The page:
Title: ECTS/IBMS Cortical Bone Modeling and Remodeling in the Adult Skeleton

Date: Thursday, September 17, 2015

Time: 9AM PDT / 12PM EDT / 5PM BST / 6PM CEST

Duration: 60 minutes including Q&A

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ECTS/IBMS Cortical Bone Modeling and Remodeling in the Adult Skeleton

Cortical bone undergoes both modeling (resorption and formation occurring independently of each other at different sites) and remodeling (coupled and sequential resorption and formation occurring at the same site).  Modeling and remodeling occur on both the endocortical and periosteal surfaces of the cortex, whereas within the cortex only remodeling – referred to as Haversian remodeling - takes place.  Disruptions in the modeling process during growth results in deformed bones, the classic case of which is the Erlenmeyer flask deformity. Modeling also occurs in adults, primarily in response to changes in mechanical loading.  Recently, however, newer drugs used to treat osteoporosis have been shown to be either permissive to modeling or to stimulate it.  This has rekindled interest in the topic of modeling in the adult skeleton and in its potential for therapeutic manipulation.

David W. Dempster


David W. Dempster

David Dempster is Professor of Clinical Pathology and Cell Biology at Columbia University in New York and a Senior Research Fellow at the Regional Bone Center of Helen Hayes Hospital, West Haverstraw, New York. Dr. Dempster is a Past President of the International Society of Bone Morphometry and is a Fellow of the Royal Microscopical Society. Dr. Dempster is an Associate Editor of Osteoporosis International, and serves on the editorial boards of Bone and the Journal of Clinical Densitometry. Dr. Dempster has published over 250 research papers on the pathophysiology and treatment of bone disease.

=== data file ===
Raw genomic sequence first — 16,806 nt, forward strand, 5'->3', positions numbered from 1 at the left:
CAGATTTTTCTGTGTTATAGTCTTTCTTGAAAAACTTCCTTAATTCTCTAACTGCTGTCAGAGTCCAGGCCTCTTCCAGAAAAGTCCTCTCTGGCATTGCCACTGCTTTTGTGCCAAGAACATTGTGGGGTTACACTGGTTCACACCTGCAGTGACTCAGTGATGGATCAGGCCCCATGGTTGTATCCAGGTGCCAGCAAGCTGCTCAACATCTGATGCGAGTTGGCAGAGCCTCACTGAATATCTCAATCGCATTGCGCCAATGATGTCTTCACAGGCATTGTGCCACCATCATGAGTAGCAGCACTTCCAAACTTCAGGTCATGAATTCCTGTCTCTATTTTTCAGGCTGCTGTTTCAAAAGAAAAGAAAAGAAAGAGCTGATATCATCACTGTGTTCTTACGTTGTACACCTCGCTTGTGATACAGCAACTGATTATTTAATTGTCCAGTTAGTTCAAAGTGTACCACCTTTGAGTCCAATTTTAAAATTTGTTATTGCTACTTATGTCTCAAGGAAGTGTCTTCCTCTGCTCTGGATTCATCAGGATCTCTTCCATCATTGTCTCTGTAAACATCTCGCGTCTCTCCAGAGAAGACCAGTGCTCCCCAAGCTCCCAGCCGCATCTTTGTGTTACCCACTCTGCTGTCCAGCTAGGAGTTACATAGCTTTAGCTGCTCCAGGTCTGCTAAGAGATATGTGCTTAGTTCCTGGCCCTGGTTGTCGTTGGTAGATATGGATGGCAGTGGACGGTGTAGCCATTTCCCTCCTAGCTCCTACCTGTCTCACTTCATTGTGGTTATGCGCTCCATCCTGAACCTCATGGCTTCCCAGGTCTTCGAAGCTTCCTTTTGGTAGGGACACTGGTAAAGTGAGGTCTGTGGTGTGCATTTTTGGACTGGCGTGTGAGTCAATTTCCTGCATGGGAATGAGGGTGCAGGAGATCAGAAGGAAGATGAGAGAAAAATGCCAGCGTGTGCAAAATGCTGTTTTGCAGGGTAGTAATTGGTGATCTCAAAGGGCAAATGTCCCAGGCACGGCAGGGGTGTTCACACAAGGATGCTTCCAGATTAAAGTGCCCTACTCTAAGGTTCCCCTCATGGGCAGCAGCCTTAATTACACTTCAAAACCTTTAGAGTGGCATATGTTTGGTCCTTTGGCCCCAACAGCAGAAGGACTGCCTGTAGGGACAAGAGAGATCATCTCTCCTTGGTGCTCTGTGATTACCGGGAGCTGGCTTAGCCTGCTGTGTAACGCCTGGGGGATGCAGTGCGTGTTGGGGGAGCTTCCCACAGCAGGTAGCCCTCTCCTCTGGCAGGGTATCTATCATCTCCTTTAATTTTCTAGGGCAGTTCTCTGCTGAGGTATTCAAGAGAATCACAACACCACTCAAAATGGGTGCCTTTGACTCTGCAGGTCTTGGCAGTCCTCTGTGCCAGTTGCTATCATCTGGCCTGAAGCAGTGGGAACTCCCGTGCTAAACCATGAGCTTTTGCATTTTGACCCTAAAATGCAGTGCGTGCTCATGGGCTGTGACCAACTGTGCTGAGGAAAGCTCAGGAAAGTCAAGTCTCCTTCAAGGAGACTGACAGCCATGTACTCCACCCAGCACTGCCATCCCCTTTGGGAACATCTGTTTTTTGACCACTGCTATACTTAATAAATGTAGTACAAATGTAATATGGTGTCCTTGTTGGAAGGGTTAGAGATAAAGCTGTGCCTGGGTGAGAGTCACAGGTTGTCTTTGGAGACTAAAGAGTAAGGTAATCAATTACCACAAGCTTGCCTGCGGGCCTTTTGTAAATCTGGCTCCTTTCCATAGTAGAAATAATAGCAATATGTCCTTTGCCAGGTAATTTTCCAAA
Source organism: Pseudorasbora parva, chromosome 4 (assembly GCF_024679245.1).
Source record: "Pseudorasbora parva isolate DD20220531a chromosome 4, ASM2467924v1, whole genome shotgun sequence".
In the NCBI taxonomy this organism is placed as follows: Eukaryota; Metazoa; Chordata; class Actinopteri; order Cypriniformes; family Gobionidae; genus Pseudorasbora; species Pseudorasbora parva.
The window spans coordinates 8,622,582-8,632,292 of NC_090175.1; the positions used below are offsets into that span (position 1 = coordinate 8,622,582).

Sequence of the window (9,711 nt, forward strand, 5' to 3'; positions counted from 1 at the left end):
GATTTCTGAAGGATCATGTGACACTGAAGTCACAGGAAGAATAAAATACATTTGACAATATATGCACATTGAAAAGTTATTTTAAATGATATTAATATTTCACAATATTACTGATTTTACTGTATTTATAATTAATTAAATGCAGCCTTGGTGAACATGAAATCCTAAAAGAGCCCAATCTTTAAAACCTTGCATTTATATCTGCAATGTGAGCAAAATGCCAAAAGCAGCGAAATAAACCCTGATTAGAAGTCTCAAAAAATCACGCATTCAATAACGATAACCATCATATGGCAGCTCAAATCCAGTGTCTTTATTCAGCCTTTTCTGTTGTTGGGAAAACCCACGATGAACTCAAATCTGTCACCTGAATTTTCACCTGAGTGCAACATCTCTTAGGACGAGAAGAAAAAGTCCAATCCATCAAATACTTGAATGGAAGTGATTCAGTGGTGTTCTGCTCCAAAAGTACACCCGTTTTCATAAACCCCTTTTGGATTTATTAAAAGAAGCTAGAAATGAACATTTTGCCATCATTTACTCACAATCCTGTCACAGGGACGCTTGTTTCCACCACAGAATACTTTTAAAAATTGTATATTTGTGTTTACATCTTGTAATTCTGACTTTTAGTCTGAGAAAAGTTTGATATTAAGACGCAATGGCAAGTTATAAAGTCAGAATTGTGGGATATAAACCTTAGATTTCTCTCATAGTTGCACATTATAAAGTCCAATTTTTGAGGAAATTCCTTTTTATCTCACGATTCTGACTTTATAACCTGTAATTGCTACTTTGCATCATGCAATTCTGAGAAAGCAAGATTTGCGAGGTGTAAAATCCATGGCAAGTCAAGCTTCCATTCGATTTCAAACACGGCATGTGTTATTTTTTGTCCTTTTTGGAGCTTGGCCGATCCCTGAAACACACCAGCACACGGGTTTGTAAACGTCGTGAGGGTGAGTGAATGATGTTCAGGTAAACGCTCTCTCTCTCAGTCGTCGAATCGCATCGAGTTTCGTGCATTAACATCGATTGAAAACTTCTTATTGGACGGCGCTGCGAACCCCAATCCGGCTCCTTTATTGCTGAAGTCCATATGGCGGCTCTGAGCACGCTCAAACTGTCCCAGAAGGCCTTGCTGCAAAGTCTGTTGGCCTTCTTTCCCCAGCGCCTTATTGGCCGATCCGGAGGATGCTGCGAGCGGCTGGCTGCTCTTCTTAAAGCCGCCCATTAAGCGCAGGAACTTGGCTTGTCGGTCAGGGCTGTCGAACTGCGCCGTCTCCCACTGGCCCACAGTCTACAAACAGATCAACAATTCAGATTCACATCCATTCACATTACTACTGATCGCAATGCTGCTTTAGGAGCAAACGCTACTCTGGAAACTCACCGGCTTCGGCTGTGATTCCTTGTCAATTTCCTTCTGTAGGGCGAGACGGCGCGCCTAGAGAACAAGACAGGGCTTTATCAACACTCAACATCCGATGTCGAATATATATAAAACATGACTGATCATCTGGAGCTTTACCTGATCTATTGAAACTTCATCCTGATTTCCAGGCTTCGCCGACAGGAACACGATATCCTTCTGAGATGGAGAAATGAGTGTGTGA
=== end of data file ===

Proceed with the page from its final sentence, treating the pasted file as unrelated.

Bente Lomholt Langdahl

Bente Langdahl graduated from medical school at Aarhus University in 1988 and did clinical training in internal medicine and endocrinology at Aarhus University Hospital. Bente Langdahl received her PhD at Aarhus University in 1995: “Investigations on a possible pathogenic role of thyroid hormones in postmenopausal osteoporosis” and received a DMSc at the same university in 2004: “The genetics of bone mass and risk of osteoporotic fractures”. In 2004 Bente Langdahl was appointed consultant at the department of Endocrinology and Internal Medicine at Aarhus University Hospital and research lecturer at Aarhus University. In 2012 Bente Langdahl was appointed professor at Aarhus University. Bente Langdahl’s main research interests are identification and further investigation of genetic variants that imply increased risk of osteoporotic fractures, osteogenesis imperfecta in adult patients, interactions between fat and bone tissues with a special interest in the PPARgamma pathway, the impact of diabetes on bone health, the effects of vitamin D and K on bone metabolism, and the development of new treatments for osteoporosis.
Bente Langdahl is past-President of the European Calcified Tissue Society.